Recessions can make or break any business—and those in the accountancy industry are no exception.
Not only do you have to manage the disruptive challenges to your own practice, but your clients need guidance in navigating them too.
This can be done. And you can emerge even stronger than you are now.
With some expert insights from James Ashford, vice president of GoProposal by Sage, we share exactly how by covering:
- How a recession affects businesses
- Businesses that grow in a recession have different beliefs
- 5 elements of a business resilience mindset
- How to build resilience in your accountancy business
- Final thoughts
How a recession affects businesses
When a country is in economic decline, trade is generally reduced and there’s often a fall in its gross domestic product (GDP).
This can be worrying for businesses of any size and in any industry.
There can be drops in consumer spending, peaks in inflation, disruption to supply chains, employee redundancies, and many other challenges that threaten business stability.
In worst case scenarios, a recession can be the reason a business goes under. But time and time again, we also see them as the reason a business grows and becomes more successful. Many of today’s high-performing businesses even started in a recession.
So, how can such tough conditions lead to wildly opposite outcomes for different businesses?
We know that even giant, well-established businesses can go bust. Woolworths, MFI and Zavvi (the UK arm of Virgin Megastores) all fell to the 2008 recession alone.
This teaches us that surviving one isn’t guaranteed by:
- Being big
- Being established for a long time
- Having a lot of money
- Having large teams.
Many businesses can weather the storm, and come out the other side better, more competitive, and more profitable. Netflix is one such example that grew to the giant it is today after thriving in the very same recession.
So, what separates those that fail or go bust, from those that succeed and even grow?
Businesses that grow in a recession have different beliefs
The position your business will be in after a recession is not determined by your resources, but your psychology. What matters most is how you think.
Believing that a recession is an isolated period of difficulty will only put you on the back foot. James Ashford talks about the inevitability of not only recessions, but all the tough times you’ll face:
He says: “Storms are the only things that are guaranteed in business.
“You will always face tough times, whether that’s recessions, changing government policies, disruptive competitors, clients leaving, or staff leaving. All these things will happen.”
Acceptance that downturns will always come is a change in your fundamental belief. One that influences how you’ll think about and approach each day of adversity.
If you fundamentally believe your business might fail, you’re increasing the chances it will.
Why? Because this belief will lead to fear, and you’ll start taking negative actions that lead to negative results.
These might be:
- Reducing prices = Less revenue
- Pausing marketing activities = Fewer new customers and loss of market share
- Accepting poor behaviour from clients = Less profitability per client
- Denying salary increases for your teams = Low staff morale and resignations
Now, imagine what would happen if you changed that fundamental belief. What if you started to view a recession as a period ripe with opportunity? What results could you expect if you took positive actions?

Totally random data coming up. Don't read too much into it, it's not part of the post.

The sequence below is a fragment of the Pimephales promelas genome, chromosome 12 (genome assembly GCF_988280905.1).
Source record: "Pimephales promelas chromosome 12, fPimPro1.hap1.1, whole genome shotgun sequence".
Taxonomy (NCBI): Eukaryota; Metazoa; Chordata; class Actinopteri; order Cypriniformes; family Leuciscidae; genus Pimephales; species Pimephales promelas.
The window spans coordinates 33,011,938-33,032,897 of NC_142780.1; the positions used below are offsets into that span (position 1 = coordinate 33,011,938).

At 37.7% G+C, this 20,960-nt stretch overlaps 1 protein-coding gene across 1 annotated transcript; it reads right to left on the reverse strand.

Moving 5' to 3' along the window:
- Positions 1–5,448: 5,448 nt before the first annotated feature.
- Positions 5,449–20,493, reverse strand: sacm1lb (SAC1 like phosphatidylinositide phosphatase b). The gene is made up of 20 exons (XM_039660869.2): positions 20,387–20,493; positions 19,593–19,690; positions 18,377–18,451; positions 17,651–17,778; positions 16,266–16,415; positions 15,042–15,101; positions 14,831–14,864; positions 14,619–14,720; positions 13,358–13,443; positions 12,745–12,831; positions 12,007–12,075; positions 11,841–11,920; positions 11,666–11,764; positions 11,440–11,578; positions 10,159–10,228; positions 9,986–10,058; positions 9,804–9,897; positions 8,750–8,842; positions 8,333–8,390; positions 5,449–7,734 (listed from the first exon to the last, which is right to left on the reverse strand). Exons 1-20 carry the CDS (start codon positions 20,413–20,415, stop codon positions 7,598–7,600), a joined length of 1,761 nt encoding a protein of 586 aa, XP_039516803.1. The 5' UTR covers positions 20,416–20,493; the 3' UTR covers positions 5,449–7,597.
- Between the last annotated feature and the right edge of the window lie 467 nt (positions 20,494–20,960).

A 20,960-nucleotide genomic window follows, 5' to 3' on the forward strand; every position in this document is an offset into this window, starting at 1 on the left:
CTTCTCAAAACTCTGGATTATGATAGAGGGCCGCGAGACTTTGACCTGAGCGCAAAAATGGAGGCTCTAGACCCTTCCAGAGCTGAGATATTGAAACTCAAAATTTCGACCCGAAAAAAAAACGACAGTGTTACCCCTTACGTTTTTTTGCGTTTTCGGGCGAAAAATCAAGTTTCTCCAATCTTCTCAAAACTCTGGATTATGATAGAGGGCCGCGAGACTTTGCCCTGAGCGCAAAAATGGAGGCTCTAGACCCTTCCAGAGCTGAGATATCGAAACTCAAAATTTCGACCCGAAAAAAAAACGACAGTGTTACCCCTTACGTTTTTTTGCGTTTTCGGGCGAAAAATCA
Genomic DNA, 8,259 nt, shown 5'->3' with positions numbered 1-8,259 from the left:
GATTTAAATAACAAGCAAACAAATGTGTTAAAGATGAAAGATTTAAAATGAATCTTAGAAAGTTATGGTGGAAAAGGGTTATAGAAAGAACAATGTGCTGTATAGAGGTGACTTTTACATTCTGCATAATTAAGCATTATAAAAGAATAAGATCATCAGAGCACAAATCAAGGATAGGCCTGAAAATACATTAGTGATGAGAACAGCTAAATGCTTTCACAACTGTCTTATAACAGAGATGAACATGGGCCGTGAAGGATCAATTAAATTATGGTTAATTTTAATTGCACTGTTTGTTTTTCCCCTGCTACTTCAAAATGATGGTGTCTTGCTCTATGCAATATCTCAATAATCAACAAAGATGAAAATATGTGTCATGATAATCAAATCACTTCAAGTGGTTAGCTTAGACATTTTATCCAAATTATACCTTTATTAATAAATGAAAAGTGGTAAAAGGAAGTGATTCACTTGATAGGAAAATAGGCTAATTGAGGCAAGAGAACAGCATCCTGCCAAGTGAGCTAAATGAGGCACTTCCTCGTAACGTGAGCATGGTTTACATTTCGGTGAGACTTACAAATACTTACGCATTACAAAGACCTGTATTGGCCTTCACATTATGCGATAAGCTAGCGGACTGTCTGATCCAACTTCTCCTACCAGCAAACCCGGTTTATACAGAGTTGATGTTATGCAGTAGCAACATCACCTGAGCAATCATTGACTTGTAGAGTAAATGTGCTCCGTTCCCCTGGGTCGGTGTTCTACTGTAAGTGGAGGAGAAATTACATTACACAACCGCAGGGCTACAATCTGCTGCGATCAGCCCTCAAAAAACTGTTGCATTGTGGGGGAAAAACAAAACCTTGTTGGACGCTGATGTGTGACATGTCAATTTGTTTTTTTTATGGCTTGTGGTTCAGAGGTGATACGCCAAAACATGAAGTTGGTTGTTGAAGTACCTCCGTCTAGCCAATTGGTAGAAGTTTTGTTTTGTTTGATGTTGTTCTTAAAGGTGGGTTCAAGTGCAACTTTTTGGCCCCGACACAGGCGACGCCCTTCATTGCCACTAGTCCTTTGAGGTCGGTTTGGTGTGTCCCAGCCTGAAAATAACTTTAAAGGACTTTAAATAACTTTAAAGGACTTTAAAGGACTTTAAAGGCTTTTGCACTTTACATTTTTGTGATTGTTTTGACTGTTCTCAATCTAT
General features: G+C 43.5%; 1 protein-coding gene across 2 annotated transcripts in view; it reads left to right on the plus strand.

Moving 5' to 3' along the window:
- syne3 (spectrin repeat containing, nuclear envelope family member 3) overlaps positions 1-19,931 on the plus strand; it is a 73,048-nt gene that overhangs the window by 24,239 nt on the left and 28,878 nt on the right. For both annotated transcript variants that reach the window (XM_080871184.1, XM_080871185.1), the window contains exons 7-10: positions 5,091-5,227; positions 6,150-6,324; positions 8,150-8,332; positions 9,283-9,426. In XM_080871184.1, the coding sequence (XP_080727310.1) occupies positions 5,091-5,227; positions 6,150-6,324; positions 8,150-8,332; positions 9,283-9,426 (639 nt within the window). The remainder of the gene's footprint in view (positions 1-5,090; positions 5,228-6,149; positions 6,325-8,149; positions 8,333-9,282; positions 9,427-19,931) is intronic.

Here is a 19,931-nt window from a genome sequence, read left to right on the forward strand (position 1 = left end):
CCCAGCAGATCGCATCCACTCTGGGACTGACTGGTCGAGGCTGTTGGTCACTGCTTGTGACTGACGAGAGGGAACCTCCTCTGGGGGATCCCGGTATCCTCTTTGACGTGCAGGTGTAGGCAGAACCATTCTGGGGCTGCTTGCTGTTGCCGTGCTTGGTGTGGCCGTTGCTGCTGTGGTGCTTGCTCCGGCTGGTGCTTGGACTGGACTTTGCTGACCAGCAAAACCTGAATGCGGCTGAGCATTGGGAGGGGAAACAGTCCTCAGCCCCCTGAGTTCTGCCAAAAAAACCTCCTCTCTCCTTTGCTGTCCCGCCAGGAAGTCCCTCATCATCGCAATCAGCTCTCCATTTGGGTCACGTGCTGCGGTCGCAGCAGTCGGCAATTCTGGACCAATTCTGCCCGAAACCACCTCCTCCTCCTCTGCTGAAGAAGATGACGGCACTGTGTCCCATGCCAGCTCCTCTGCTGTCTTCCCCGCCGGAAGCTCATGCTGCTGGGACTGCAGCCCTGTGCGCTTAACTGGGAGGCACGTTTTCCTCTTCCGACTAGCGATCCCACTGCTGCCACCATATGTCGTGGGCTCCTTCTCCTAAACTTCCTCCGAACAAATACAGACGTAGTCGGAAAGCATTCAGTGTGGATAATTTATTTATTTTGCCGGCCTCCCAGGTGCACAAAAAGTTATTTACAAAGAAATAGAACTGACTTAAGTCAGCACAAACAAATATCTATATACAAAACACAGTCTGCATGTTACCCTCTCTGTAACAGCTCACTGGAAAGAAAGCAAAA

These might be:
- Providing clients with more services = More revenue
- Improving or increasing marketing activities = More new clients and greater market share
- Increasing prices for clients that are prioritising their financial function = More profitability per existing client
- Making salary increases and investing in team training = Boosted staff morale and more skilled workforce
Suddenly, that recession looks a lot different, doesn’t it?
This shows you can paint a whole new picture of the future by changing what you believe.
Of course, it isn’t easy, and blind optimism can be as harmful as negativity. The key is to stay both positive and realistic.
This is an ongoing process because a recession won’t be over quickly. You’ll need to continually maintain a positive mindset that will keep you resilient no matter what happens.
5 elements of a business resilience mindset
Building business resilience into your accountancy practice will, of course, require a great strategy, the right actions, and getting the big decisions right.
But all of those are impossible if you’ve got the wrong mindset.
When you start from a place of negativity or defensiveness, you’ll struggle to come up with and execute tactics that keep your business financially healthy.
James shares his five essential elements to creating and maintaining the right psychology.
Get these right and you’ll build a foundation for resilience, on which you can execute whatever strategies that’ll help your practice grow.
1. Guard your mind
A huge challenge to ridding yourself of a harmful mindset is of the negativity that’s around right now. Especially in the news. The news cycle can make it feel like there isn’t a day without negative stories on a global scale.
But James reminds us why these stories always make the headlines:
He says: “The news has one job. Not to inform you. But to get you to watch it.
“The best way it can do that is to create fear. Why? Because our brains are hard wired to keep us alive.”
The pandemic proved this with how many people paid attention to the daily number of positive cases and death tolls.
With this in mind, it’s best to limit the amount of news you’re watching. And if you do tune in, get the information you need and leave.
For example, if you hear that interest rates have changed, find out what the new figure is and stop consuming.
Guarding your mind doesn’t just end with the news either. Well-meaning people around you may also cause negative thinking because of the fear they are feeling.
Now is the time to block this out. Get your head down and focus on what matters.
2. Pursue growth every day
Growth doesn’t just happen. You have to set aside time each day to make it happen. Whether it’s audio books, YouTube videos, podcasts, or courses, there are limitless ways you can become better, more positive, and smarter.
It doesn’t just have to be learning, either. You could spend time reflecting on your business, work on developing your processes, or meet regularly with your team to discuss what they need to do their best work.
Growth happens when you combine two things: proactivity and consistency.
The reason this approach is so powerful for your mindset is because it doesn’t allow recessive thinking to come in.
You have less headspace for fear when you’re proactively improving yourself and your business. You’re telling yourself and those around you that you’re on an upward trajectory.
Dedicate as little as 30 minutes a day to this and you’ll hardly recognise yourself when the recession is over.
3. Focus on your health
This is more important than your finances. And the state of your business. And your relationships.